Our first apartment stove was so small that I couldn't fit more than 1 small pot and a skillet on my stove at a time. I bought the steamer so I could cook my vegetables passively on the counter while I prepared other components of our meal. I quickly realized how great it was in the summer: I could steam all my veggies — even potatoes(!) — without heating my stove or oven. I gave mine to a friend when I purchased the pressure cooker, but I used it daily for years.
Grill ($300, or less)
Grilled vegetables are amazing and grilled fruit is even better. I love to grill zucchini, yellow squash, red bell peppers and asparagus. We've also done portobello mushrooms, Romaine lettuce, onions, and eggplant. For fruit I love pineapple, peaches and pears the best.
Grilled pears drizzled with balsamic vinegar. YUM!
If you have a pizza stone, you can also bake bread and pizza on the grill. (Pizza cooked on the grill is amazing). Some grills also have a special griddle top, but I find my flat iron nonstick pan works great on my grill. With the "griddle" option you can also cook all kind of foods outdoors, like HH pancakes!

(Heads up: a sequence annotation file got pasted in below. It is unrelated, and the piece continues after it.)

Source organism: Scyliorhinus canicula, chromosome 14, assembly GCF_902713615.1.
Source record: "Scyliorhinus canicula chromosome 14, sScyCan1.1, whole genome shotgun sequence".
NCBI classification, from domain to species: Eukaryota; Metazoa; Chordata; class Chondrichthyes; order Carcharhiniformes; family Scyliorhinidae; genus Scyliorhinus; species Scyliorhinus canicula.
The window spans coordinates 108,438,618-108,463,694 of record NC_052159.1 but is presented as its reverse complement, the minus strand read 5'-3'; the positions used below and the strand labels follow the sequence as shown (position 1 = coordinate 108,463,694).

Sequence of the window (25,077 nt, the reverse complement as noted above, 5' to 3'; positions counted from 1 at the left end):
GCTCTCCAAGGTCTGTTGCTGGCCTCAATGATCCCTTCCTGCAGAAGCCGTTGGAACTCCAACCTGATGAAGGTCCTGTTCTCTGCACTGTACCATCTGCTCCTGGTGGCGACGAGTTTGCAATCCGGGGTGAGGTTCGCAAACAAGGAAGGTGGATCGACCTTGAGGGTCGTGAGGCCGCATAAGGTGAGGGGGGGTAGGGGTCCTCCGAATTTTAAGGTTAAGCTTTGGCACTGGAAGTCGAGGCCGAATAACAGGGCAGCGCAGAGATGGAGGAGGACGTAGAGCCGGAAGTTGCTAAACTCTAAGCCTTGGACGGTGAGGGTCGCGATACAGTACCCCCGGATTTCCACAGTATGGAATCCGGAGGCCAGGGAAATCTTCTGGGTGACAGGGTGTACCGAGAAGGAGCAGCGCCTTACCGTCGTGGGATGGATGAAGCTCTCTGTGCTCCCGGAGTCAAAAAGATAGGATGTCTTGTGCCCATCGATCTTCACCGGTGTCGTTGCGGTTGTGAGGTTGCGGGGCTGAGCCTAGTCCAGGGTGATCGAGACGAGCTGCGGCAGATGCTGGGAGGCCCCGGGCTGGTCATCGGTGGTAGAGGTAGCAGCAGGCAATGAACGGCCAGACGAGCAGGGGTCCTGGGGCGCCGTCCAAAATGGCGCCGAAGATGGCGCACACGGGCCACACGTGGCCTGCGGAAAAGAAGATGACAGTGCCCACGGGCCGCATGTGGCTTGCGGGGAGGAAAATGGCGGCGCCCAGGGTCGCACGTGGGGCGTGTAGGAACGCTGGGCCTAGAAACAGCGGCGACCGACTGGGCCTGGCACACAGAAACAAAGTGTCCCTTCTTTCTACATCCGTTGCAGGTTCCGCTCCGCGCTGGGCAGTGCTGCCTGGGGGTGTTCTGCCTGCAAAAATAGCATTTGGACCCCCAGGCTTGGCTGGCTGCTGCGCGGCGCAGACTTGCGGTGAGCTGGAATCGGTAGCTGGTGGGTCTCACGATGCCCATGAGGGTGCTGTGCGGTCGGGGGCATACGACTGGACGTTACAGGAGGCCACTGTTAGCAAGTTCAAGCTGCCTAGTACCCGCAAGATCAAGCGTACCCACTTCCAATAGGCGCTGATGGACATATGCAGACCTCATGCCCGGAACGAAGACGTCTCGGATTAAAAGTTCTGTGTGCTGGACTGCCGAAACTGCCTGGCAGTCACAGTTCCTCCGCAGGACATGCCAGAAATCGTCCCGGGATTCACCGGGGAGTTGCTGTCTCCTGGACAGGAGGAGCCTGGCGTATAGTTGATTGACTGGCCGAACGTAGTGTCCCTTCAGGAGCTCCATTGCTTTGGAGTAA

Toaster Oven ($27.99-$49.99)
After our toaster died, I bought a toaster oven. It toasts perfectly, but also works great for small batch and summer baking. I make veggie pizza in it all the time (pita bread, marinara, toppings) and in the summer I'll also bake single-serving muffins in it. It's also great for warming things up if you don't have a microwave. If it can be baked, it can go in the toaster oven. It's your mini summer oven!
Electric Sandwich Maker ($29.99, or less)